Inside the Google Campus when you Charleston Road and walk towards the lawn where the company keeps all its big Android statues, you come across this small patch of land with a few dilapidated buildings on it. In a campus that belongs to one of the biggest technologies companies, this part of the area sticks out. It doesn’t have modern buildings like Google Building 1590. Instead it has a few shanty like structure with a couple of old cars inside the moss covered sheds. This patch of land and the structures on it don’t belong to Google.
Instead, the land belongs to Martinelli family. Google has reportedly tried to buy the land, in a bid to assimilate into its sprawling campus, several times but each time Martinellis have refused. In fact, they have even reportedly refused the big bucks — running into a few millions — that Google has offered, well above the market rate.
The reason apparently is that Martinellis want to keep the land because they believe it is part of their history. It’s not for sale, they told the Guardian, last year. “Right now we’re living,” said Leonard Martinelli, 49. “We don’t need the money. Right now it’s not for sale.”
The same sentiments have been echoed by his sister. Sandra Martinelli Bilyeu, 43, said: “If we keep it, we keep our history.”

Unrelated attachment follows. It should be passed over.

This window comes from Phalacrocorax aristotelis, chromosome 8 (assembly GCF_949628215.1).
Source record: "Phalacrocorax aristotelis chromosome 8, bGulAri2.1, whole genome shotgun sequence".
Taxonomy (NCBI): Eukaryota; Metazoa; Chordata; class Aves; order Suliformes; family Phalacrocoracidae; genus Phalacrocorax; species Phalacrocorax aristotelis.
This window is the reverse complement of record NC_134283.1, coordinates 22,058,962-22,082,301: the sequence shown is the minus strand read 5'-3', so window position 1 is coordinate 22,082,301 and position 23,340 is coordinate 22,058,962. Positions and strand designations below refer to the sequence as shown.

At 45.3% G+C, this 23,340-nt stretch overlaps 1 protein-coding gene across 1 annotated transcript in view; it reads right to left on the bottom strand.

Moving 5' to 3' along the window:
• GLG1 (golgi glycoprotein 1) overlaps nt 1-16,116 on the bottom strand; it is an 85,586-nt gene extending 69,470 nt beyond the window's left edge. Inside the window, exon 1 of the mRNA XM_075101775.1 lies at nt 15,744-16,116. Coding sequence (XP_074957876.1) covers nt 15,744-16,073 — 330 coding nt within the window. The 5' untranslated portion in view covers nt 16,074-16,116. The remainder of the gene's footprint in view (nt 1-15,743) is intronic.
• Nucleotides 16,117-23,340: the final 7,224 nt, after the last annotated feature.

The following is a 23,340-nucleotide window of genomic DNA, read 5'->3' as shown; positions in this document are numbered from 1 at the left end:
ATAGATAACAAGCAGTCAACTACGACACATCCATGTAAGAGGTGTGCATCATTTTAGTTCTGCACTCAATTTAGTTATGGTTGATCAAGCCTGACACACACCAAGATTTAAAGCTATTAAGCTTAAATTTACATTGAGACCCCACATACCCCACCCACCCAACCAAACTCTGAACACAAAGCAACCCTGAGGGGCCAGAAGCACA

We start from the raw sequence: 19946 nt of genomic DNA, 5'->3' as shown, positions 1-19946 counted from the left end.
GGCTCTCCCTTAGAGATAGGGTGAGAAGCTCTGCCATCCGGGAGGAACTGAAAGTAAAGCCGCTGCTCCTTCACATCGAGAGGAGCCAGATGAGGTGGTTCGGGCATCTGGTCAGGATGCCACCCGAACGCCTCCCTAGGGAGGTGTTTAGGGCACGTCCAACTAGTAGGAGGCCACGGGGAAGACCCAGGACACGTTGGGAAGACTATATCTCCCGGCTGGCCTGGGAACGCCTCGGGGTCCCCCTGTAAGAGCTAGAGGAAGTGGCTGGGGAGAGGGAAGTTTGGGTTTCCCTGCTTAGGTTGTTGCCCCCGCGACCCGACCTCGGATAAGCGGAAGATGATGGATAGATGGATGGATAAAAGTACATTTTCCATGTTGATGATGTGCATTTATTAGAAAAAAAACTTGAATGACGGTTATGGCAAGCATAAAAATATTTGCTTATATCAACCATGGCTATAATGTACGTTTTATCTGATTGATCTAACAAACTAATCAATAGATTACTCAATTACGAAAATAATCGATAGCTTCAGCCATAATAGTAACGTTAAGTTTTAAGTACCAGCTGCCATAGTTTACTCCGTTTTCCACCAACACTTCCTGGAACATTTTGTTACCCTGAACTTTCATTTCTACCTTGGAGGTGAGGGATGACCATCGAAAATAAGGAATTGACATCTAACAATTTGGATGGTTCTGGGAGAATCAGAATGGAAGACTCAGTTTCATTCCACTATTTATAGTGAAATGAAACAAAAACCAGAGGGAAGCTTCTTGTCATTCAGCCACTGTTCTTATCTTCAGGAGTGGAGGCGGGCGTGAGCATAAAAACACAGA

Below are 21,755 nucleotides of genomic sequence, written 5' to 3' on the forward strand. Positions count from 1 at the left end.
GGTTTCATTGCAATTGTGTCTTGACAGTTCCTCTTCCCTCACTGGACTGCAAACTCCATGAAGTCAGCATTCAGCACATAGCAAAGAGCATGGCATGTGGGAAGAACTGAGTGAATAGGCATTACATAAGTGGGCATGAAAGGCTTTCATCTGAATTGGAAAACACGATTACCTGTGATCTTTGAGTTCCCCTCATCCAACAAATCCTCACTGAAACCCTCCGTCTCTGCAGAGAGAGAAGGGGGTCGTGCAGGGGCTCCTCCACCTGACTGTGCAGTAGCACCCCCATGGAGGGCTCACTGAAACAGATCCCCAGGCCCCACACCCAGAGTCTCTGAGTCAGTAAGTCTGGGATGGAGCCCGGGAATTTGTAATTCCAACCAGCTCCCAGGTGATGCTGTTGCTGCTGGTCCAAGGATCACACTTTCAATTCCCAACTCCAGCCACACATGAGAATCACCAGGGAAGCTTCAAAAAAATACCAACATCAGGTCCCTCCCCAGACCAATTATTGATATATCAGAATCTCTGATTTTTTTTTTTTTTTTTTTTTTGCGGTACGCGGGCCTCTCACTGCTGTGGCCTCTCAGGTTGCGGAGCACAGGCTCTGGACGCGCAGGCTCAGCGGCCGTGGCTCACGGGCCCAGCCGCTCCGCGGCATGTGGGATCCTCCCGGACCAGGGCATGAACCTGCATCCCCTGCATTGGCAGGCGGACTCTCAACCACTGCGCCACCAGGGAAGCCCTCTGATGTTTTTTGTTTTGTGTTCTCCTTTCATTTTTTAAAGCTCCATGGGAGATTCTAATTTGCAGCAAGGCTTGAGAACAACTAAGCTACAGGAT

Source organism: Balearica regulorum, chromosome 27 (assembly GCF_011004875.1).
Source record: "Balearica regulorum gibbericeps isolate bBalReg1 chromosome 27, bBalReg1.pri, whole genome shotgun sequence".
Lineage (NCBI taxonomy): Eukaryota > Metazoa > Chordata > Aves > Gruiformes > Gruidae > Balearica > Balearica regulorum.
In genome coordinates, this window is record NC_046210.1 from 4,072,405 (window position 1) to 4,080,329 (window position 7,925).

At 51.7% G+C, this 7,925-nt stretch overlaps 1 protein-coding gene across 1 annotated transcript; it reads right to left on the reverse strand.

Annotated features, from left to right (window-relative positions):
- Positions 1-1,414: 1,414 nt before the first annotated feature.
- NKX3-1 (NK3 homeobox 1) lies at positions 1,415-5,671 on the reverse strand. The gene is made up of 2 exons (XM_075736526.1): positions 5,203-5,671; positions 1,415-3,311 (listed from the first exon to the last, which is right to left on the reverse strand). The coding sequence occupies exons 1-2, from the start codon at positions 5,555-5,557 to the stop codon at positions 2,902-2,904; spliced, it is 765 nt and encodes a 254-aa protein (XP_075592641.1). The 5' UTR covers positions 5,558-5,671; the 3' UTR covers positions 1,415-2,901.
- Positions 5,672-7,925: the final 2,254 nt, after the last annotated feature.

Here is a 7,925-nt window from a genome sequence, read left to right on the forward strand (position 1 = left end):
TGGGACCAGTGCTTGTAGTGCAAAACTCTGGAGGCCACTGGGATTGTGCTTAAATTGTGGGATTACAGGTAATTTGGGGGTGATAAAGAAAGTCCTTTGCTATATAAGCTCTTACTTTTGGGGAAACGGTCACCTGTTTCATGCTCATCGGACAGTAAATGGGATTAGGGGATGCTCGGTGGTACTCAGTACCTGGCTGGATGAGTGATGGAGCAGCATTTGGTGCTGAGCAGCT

Well, good for Martinellis but they are also apparently refusing some big bucks from Google. The tech company has built its campus all around this piece of land. In fact, the guest centre for people coming to visit Google Plex is just 50-odd metres away and so is Google’s 1900 and 1950 buildings with their red stones and glass structure.
In a way, the property owned by Martinellis has also gained the symbolic significance. Some see it as an attempt by the original residents of the area to resist the gains and advances made by tech companies that have increasingly taken over the Mountain View and nearby towns like Palo Alto.
Although Google has never commented on its attempts to purchase this property inside the campus, rumours of the offers it has made range from $2 million to $7 million. But it seems so far the company hasn’t made an offer that Martinellis can’t refuse.
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